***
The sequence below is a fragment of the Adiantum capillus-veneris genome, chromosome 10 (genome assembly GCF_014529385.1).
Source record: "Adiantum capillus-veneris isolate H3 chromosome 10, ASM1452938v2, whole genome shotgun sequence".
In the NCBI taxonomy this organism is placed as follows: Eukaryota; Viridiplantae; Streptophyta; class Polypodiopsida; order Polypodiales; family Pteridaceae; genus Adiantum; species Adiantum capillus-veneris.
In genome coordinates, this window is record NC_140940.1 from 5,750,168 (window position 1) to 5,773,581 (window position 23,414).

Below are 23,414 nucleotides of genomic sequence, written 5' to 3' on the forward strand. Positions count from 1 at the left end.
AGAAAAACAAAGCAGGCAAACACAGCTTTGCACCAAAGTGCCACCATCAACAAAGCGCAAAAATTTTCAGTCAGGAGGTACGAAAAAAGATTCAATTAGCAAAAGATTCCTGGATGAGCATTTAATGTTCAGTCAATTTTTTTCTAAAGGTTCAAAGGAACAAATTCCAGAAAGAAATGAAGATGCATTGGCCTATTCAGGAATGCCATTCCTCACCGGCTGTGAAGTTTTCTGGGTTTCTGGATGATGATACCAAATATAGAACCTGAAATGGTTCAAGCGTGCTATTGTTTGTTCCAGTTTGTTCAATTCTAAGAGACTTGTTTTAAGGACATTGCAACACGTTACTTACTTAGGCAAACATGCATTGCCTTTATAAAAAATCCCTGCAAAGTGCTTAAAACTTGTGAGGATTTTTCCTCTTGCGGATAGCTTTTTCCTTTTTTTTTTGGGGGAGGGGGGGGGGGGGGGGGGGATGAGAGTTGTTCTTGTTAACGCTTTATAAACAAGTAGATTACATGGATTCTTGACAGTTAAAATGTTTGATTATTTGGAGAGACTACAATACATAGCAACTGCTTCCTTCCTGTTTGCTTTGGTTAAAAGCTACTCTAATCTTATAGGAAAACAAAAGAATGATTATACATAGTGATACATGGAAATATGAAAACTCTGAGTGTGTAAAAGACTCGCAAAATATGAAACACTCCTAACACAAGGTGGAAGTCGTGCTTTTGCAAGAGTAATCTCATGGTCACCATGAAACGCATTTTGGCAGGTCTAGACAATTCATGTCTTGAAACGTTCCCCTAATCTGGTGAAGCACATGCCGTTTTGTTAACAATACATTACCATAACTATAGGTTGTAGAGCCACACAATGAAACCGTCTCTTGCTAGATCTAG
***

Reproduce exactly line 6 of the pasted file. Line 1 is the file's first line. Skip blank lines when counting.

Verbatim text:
AGAAAAACAAAGCAGGCAAACACAGCTTTGCACCAAAGTGCCACCATCAACAAAGCGCAAAAATTTTCAGTCAGGAGGTACGAAAAAAGATTCAATTAGCAAAAGATTCCTGGATGAGCATTTAATGTTCAGTCAATTTTTTTCTAAAGGTTCAAAGGAACAAATTCCAGAAAGAAATGAAGATGCATTGGCCTATTCAGGAATGCCATTCCTCACCGGCTGTGAAGTTTTCTGGGTTTCTGGATGATGATACCAAATATAGAACCTGAAATGGTTCAAGCGTGCTATTGTTTGTTCCAGTTTGTTCAATTCTAAGAGACTTGTTTTAAGGACATTGCAACACGTTACTTACTTAGGCAAACATGCATTGCCTTTATAAAAAATCCCTGCAAAGTGCTTAAAACTTGTGAGGATTTTTCCTCTTGCGGATAGCTTTTTCCTTTTTTTTTTGGGGGAGGGGGGGGGGGGGGGGGGGATGAGAGTTGTTCTTGTTAACGCTTTATAAACAAGTAGATTACATGGATTCTTGACAGTTAAAATGTTTGATTATTTGGAGAGACTACAATACATAGCAACTGCTTCCTTCCTGTTTGCTTTGGTTAAAAGCTACTCTAATCTTATAGGAAAACAAAAGAATGATTATACATAGTGATACATGGAAATATGAAAACTCTGAGTGTGTAAAAGACTCGCAAAATATGAAACACTCCTAACACAAGGTGGAAGTCGTGCTTTTGCAAGAGTAATCTCATGGTCACCATGAAACGCATTTTGGCAGGTCTAGACAATTCATGTCTTGAAACGTTCCCCTAATCTGGTGAAGCACATGCCGTTTTGTTAACAATACATTACCATAACTATAGGTTGTAGAGCCACACAATGAAACCGTCTCTTGCTAGATCTAG